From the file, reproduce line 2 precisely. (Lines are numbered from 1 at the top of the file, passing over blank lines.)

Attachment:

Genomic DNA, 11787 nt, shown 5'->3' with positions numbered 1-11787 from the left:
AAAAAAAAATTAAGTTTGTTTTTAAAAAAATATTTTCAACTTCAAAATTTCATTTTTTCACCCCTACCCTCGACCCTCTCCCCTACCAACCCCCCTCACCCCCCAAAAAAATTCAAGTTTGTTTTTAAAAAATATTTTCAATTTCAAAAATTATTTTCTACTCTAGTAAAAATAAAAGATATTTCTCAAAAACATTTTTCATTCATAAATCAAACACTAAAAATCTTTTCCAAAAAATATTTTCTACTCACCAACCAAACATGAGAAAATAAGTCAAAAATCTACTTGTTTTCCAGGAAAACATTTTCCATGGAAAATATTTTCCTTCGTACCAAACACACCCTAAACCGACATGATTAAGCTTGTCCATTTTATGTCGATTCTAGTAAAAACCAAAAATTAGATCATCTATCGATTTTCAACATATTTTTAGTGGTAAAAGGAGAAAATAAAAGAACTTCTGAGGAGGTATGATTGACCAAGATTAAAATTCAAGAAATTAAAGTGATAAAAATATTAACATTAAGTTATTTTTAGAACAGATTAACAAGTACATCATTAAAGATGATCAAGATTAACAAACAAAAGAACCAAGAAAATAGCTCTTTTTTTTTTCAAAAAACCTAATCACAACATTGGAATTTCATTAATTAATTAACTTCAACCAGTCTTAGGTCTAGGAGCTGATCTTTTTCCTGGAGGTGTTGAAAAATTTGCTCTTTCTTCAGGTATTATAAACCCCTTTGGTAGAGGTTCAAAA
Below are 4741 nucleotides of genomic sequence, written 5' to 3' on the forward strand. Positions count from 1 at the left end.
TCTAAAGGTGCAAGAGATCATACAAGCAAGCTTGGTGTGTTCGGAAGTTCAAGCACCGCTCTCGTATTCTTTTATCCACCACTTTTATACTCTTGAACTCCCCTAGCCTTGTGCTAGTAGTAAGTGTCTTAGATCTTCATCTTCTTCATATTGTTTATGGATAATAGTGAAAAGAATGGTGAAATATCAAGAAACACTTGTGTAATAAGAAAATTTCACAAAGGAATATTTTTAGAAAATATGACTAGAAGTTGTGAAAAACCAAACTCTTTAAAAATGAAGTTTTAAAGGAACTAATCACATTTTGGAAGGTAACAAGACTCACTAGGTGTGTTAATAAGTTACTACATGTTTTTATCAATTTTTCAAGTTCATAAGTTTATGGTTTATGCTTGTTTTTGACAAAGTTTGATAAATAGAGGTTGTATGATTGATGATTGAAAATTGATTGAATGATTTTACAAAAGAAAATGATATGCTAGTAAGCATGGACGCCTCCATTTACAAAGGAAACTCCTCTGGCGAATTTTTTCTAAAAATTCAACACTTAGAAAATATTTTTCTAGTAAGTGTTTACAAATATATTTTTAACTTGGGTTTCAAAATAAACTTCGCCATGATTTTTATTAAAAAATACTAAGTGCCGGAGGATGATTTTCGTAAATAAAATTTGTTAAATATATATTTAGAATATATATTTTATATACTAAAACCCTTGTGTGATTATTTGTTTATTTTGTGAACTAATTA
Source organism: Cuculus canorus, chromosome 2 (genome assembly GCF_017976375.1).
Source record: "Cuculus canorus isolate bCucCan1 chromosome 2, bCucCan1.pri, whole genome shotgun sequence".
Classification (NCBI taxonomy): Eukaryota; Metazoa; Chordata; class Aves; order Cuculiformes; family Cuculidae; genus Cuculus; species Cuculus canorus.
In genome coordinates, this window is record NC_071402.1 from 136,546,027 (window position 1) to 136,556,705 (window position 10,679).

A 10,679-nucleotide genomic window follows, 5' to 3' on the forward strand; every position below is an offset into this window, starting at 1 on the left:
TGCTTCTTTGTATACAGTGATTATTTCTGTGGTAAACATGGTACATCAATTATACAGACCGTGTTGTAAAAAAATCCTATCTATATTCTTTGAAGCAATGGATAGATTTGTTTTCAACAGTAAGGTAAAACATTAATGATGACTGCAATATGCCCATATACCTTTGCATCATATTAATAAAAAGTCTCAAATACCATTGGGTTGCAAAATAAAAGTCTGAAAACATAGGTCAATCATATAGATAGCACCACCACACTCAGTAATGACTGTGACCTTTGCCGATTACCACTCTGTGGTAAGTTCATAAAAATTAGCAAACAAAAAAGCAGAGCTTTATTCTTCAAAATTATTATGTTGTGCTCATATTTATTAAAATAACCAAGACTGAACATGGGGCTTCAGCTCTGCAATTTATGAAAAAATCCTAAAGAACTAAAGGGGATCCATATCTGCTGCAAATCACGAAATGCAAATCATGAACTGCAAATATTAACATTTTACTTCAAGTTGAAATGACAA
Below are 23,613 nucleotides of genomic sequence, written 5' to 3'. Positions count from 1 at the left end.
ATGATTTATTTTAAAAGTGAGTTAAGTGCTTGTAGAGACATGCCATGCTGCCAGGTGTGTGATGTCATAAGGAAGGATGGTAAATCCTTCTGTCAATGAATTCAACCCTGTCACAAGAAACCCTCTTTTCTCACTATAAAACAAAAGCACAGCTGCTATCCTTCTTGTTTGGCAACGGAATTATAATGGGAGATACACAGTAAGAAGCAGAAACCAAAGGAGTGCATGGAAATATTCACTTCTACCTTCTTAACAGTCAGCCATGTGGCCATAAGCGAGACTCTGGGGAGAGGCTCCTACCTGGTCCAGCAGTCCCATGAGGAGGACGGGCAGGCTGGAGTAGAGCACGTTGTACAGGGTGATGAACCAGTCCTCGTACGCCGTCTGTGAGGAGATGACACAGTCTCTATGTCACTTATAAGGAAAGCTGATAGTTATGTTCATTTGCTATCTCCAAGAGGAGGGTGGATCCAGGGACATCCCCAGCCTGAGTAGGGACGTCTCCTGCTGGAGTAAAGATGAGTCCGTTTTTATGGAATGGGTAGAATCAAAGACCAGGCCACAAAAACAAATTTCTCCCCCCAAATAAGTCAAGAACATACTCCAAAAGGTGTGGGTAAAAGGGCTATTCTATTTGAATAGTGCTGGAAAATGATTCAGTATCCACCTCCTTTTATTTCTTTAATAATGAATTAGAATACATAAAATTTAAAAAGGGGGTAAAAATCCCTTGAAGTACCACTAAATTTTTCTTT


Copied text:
AAAAAAAAATTAAGTTTGTTTTTAAAAAAATATTTTCAACTTCAAAATTTCATTTTTTCACCCCTACCCTCGACCCTCTCCCCTACCAACCCCCCTCACCCCCCAAAAAAATTCAAGTTTGTTTTTAAAAAATATTTTCAATTTCAAAAATTATTTTCTACTCTAGTAAAAATAAAAGATATTTCTCAAAAACATTTTTCATTCATAAATCAAACACTAAAAATCTTTTCCAAAAAATATTTTCTACTCACCAACCAAACATGAGAAAATAAGTCAAAAATCTACTTGTTTTCCAGGAAAACATTTTCCATGGAAAATATTTTCCTTCGTACCAAACACACCCTAAACCGACATGATTAAGCTTGTCCATTTTATGTCGATTCTAGTAAAAACCAAAAATTAGATCATCTATCGATTTTCAACATATTTTTAGTGGTAAAAGGAGAAAATAAAAGAACTTCTGAGGAGGTATGATTGACCAAGATTAAAATTCAAGAAATTAAAGTGATAAAAATATTAACATTAAGTTATTTTTAGAACAGATTAACAAGTACATCATTAAAGATGATCAAGATTAACAAACAAAAGAACCAAGAAAATAGCTCTTTTTTTTTTCAAAAAACCTAATCACAACATTGGAATTTCATTAATTAATTAACTTCAACCAGTCTTAGGTCTAGGAGCTGATCTTTTTCCTGGAGGTGTTGAAAAATTTGCTCTTTCTTCAGGTATTATAAACCCCTTTGGTAGAGGTTCAAAA